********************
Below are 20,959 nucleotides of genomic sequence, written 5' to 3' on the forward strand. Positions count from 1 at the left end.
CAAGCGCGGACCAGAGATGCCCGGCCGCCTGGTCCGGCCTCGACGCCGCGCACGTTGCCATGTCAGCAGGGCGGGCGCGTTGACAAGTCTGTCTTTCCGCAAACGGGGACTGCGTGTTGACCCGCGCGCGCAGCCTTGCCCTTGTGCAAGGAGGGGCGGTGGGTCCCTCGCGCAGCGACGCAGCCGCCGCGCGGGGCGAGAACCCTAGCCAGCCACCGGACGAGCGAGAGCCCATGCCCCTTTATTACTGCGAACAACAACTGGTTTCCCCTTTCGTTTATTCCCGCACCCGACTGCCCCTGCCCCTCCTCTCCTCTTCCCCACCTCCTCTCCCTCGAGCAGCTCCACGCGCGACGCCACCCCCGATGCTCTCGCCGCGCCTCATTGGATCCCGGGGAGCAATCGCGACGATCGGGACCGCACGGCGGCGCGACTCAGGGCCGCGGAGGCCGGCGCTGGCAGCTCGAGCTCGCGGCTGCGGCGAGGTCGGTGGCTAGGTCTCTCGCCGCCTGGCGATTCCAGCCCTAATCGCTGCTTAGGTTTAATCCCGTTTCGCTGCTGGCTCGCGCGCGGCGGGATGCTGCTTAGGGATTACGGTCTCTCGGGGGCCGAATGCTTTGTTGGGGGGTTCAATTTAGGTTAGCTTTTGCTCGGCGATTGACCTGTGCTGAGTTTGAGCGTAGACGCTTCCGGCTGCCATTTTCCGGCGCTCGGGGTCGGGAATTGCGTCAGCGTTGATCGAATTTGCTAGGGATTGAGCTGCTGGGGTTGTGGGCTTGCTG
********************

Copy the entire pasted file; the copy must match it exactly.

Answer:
Below are 20,959 nucleotides of genomic sequence, written 5' to 3' on the forward strand. Positions count from 1 at the left end.
CAAGCGCGGACCAGAGATGCCCGGCCGCCTGGTCCGGCCTCGACGCCGCGCACGTTGCCATGTCAGCAGGGCGGGCGCGTTGACAAGTCTGTCTTTCCGCAAACGGGGACTGCGTGTTGACCCGCGCGCGCAGCCTTGCCCTTGTGCAAGGAGGGGCGGTGGGTCCCTCGCGCAGCGACGCAGCCGCCGCGCGGGGCGAGAACCCTAGCCAGCCACCGGACGAGCGAGAGCCCATGCCCCTTTATTACTGCGAACAACAACTGGTTTCCCCTTTCGTTTATTCCCGCACCCGACTGCCCCTGCCCCTCCTCTCCTCTTCCCCACCTCCTCTCCCTCGAGCAGCTCCACGCGCGACGCCACCCCCGATGCTCTCGCCGCGCCTCATTGGATCCCGGGGAGCAATCGCGACGATCGGGACCGCACGGCGGCGCGACTCAGGGCCGCGGAGGCCGGCGCTGGCAGCTCGAGCTCGCGGCTGCGGCGAGGTCGGTGGCTAGGTCTCTCGCCGCCTGGCGATTCCAGCCCTAATCGCTGCTTAGGTTTAATCCCGTTTCGCTGCTGGCTCGCGCGCGGCGGGATGCTGCTTAGGGATTACGGTCTCTCGGGGGCCGAATGCTTTGTTGGGGGGTTCAATTTAGGTTAGCTTTTGCTCGGCGATTGACCTGTGCTGAGTTTGAGCGTAGACGCTTCCGGCTGCCATTTTCCGGCGCTCGGGGTCGGGAATTGCGTCAGCGTTGATCGAATTTGCTAGGGATTGAGCTGCTGGGGTTGTGGGCTTGCTG